Jan 112013
 
 January 11, 2013  Posted by at 8:21 pm Not So Stupid Questions Tagged with: , ,  Add comments

[To celebrate my first year of programming I will ask a ‘stupid’ questions daily on my blog for a year, to make sure I learn at least 365 new things during my second year as a developer]

Should tech community contributors have a Facebook page?

Should tech community contributors have a Facebook page?

You are active in the community, and more and more people want to get in contact with you. How do you separate between professional and personal life, and do you?

I’ve noticed a few of my friends have Facebook pages where people that are interested in getting in touch or staying up to date with shared information and the latest contributions and attended events can do so without being added as friends on the personal profile.

Some have these pages also so they can freely share blogs posts, articles and what not without annoying non-tech friends and family.
But it still seems for me a bit odd to have a page with my name that people can like. At the same time I cannot, and will not, add people on Facebook unless I actually know them.

Should tech community contributors have a Facebook page?

After many discussions, some of them on Facebook, I decided to ask on Twitter. Here is the result of the poll:

The majority of the people, mainly developers, responded (by about 70%) that no, tech community contributors should not have a Facebook page.

Here are some comments (just a small sample)

Against

NAY – Were it a senior citizens or a music fan community, Facebook would make sense. Tech has a large anti-Facebook contingent.

Well, you have to think about your channels. You got the blog, twitter, linked in and facebook. What would each add? A facebook page could be good if you want followers that can “like” you and follow some stuff. But separated audiences and “subscribe” have the same effect. SO basically NAY

Nope, you subscribe to the WHOLE person.

Nay. Unless you’re Mark Russinovich.

I tend to pursue a moderately integrated approach to work and personal life. I try to think that there’s only one “me.”. However, boundaries do exist, which means Facebook is more for the personal stuff, and Twitter more professional. Which is my long way of saying “Nay.” But hey, your call. 🙂

Personally, nay. As a consumer, it feels weird…but I use FB for family/friends & Twitter for interests so… #grainofsalt

Nay … but because I wouldn’t connect on Facebook that way, I’d use something else (google+, linkedin, etc)

I agree with Scott. Besides, FB is for people I know well and/or met face to face. I use Twitter and the blog for the others.

Nay

For:
I prefer both profile and page, but there should always be a page whether you post on profile or not.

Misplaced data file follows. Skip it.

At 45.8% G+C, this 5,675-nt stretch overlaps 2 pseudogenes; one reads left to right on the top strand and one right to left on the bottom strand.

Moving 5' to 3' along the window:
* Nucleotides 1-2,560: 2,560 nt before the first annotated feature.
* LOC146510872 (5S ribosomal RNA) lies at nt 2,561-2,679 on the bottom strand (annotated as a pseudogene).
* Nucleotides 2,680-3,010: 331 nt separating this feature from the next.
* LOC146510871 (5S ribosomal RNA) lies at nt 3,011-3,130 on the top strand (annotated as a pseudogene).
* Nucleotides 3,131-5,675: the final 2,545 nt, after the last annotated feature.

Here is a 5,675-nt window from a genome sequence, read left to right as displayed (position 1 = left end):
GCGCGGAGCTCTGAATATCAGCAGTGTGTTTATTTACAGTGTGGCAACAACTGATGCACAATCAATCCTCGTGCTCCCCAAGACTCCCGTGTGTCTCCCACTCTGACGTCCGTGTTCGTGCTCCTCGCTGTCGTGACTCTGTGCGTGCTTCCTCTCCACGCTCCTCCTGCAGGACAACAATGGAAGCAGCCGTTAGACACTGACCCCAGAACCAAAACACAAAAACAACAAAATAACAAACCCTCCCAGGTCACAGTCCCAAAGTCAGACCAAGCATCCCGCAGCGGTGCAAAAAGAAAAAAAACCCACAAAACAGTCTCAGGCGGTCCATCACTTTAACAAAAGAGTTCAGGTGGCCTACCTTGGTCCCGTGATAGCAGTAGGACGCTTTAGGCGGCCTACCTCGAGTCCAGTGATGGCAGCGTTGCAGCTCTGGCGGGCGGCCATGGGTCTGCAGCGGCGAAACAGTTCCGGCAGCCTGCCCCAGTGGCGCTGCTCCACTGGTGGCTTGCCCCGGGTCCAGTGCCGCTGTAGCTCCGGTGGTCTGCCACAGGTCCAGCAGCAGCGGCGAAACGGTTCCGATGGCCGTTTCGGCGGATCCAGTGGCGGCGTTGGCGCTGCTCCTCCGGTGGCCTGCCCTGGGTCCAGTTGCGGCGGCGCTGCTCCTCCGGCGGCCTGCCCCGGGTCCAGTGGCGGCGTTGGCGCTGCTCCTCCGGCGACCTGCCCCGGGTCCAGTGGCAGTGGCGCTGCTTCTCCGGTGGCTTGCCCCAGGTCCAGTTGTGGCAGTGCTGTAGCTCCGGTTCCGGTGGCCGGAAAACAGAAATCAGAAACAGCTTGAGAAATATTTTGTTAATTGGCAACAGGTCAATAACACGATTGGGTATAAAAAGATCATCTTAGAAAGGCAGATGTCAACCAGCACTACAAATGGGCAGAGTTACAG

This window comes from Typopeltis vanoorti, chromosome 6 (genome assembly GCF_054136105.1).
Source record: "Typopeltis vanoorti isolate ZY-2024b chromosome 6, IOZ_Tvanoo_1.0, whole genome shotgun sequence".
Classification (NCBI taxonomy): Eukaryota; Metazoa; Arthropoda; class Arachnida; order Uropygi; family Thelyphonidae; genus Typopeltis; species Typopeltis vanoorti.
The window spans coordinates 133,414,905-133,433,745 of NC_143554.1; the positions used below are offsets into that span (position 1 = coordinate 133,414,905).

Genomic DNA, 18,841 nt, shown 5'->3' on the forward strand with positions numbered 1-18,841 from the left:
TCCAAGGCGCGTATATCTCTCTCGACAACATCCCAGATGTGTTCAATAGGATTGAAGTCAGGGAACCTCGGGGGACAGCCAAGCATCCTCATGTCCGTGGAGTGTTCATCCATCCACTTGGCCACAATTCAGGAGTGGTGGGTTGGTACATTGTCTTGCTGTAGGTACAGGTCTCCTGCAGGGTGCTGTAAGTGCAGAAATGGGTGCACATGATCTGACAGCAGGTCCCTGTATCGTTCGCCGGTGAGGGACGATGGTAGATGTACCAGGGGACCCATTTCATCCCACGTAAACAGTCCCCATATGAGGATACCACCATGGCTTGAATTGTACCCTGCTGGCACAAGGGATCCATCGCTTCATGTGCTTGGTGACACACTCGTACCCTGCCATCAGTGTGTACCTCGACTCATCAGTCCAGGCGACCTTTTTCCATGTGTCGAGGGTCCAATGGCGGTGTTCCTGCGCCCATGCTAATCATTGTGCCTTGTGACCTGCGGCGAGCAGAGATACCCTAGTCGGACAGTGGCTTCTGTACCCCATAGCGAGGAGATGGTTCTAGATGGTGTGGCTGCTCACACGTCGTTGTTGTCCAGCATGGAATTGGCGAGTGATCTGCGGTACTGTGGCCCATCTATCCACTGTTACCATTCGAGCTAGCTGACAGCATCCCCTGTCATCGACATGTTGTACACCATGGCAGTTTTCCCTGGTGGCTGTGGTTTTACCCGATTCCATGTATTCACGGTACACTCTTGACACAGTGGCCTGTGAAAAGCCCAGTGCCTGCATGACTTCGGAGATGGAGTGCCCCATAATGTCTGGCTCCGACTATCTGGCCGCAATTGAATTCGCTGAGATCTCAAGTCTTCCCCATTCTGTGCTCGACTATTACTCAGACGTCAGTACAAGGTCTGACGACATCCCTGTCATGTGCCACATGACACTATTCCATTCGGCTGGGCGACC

Yay, my non technical friends says

Yay… Because many of my friends on Facebook don’t share the same passion for technology. So I have a page specifically for tech related posts. I also don’t want anyone friending me on FB, so the Tech page is perfect for anyone to like while my personal FB profile is for friends only.

YAY. There needs to be a line there.

It’s already been done – Google+.

Depends:
depends how popular

facebook nay. Diaspora yay

  3 Responses to “Stupid Question 125: Should tech community contributors have a Facebook page?”

  1. Somehow I must have missed this discussion on twitter. However I’ll just add my two cents. I think I am pretty new to that business and at the very beginning of such a ‘career’. Nonetheless I think I can bring in my personal view.

    I use Facebook only for personal contacts like relatives, friends and people I met in real life more than once a year. When I spot some interesting blogs or read a great answer on SO and want to get in touch with such called a community leader, I follow that person on twitter. I use twitter only for professional purposes since its not very often used by non-tech persons.

    I think both very weird. Adding a tech guru on Facebook, but also following my neighbor or my girl friend on twitter.

    Just my opinion from the view of a follower.

  2. As the first person quoted in the “against” section, I am honored. I am also part of the anti-Facebook contingent I mentioned, and believe the “you must be on Facebook to see/respond” hinders the reach of those who use Facebook for their community. I quickly lose respect for an organization or individual trying to reach the masses with a link that ends in a Facebook login page rather than information because they have let the popularity of Facebook distract from the dissemination of information.

  3. I think Facebook is the wrong audience for interacting with the tech community. There are three typical types of pages/profiles on Facebook:

    1. Real life connections. These are good friends, acquaintances, and people you have crushes on.
    2. Entertainment. Pages that post funny cat pictures, Pinterest-type photos, and image macros. It’s like Reddit for people who don’t use Reddit.
    3. Celebrities. I can “like” a band or celebrity’s page and follow what they post, but even if I comment on those posts I don’t feel like I’m actually interacting with them. It’s mostly used just like Twitter except there’s a built in option for commenting on posts.

    Google+, on the other hand, is a great place for tech contributors. Aside from the fact that tons of tech bloggers are already posting on Google+, I’ve found that most of them actually reply to comments. You can even tag your posts with #tech or some other related tag so that readers know which posts of yours are tech related and which aren’t.

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